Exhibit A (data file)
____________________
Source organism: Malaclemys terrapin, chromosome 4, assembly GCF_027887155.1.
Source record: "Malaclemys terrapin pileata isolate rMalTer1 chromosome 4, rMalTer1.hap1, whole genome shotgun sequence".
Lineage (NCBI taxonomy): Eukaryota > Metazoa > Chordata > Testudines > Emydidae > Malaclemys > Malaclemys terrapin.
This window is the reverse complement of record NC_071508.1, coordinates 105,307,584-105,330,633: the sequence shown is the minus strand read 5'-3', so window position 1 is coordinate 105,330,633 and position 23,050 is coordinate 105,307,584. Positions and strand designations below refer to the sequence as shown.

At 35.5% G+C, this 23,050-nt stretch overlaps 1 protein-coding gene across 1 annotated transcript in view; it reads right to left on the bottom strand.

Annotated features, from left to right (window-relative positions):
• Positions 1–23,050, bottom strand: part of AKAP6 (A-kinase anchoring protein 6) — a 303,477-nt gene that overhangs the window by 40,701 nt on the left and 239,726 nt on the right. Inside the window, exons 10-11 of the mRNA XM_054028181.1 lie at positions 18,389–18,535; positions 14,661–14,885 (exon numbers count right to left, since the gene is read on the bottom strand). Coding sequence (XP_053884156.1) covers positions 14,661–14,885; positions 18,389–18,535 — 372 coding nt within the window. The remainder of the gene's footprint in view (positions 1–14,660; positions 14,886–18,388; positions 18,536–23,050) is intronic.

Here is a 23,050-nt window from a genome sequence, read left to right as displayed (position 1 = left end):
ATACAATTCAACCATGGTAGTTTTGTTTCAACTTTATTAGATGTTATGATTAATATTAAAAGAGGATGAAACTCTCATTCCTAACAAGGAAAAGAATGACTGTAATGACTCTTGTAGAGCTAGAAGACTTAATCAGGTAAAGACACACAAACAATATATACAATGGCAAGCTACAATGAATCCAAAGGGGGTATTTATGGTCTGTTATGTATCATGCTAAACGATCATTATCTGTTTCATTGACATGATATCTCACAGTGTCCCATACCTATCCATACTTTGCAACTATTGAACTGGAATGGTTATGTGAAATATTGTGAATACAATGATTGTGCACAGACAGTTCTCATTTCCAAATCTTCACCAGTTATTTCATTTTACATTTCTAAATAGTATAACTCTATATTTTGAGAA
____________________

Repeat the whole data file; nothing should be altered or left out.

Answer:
Source organism: Malaclemys terrapin, chromosome 4, assembly GCF_027887155.1.
Source record: "Malaclemys terrapin pileata isolate rMalTer1 chromosome 4, rMalTer1.hap1, whole genome shotgun sequence".
Lineage (NCBI taxonomy): Eukaryota > Metazoa > Chordata > Testudines > Emydidae > Malaclemys > Malaclemys terrapin.
This window is the reverse complement of record NC_071508.1, coordinates 105,307,584-105,330,633: the sequence shown is the minus strand read 5'-3', so window position 1 is coordinate 105,330,633 and position 23,050 is coordinate 105,307,584. Positions and strand designations below refer to the sequence as shown.

At 35.5% G+C, this 23,050-nt stretch overlaps 1 protein-coding gene across 1 annotated transcript in view; it reads right to left on the bottom strand.

Annotated features, from left to right (window-relative positions):
• Positions 1–23,050, bottom strand: part of AKAP6 (A-kinase anchoring protein 6) — a 303,477-nt gene that overhangs the window by 40,701 nt on the left and 239,726 nt on the right. Inside the window, exons 10-11 of the mRNA XM_054028181.1 lie at positions 18,389–18,535; positions 14,661–14,885 (exon numbers count right to left, since the gene is read on the bottom strand). Coding sequence (XP_053884156.1) covers positions 14,661–14,885; positions 18,389–18,535 — 372 coding nt within the window. The remainder of the gene's footprint in view (positions 1–14,660; positions 14,886–18,388; positions 18,536–23,050) is intronic.

Here is a 23,050-nt window from a genome sequence, read left to right as displayed (position 1 = left end):
ATACAATTCAACCATGGTAGTTTTGTTTCAACTTTATTAGATGTTATGATTAATATTAAAAGAGGATGAAACTCTCATTCCTAACAAGGAAAAGAATGACTGTAATGACTCTTGTAGAGCTAGAAGACTTAATCAGGTAAAGACACACAAACAATATATACAATGGCAAGCTACAATGAATCCAAAGGGGGTATTTATGGTCTGTTATGTATCATGCTAAACGATCATTATCTGTTTCATTGACATGATATCTCACAGTGTCCCATACCTATCCATACTTTGCAACTATTGAACTGGAATGGTTATGTGAAATATTGTGAATACAATGATTGTGCACAGACAGTTCTCATTTCCAAATCTTCACCAGTTATTTCATTTTACATTTCTAAATAGTATAACTCTATATTTTGAGAA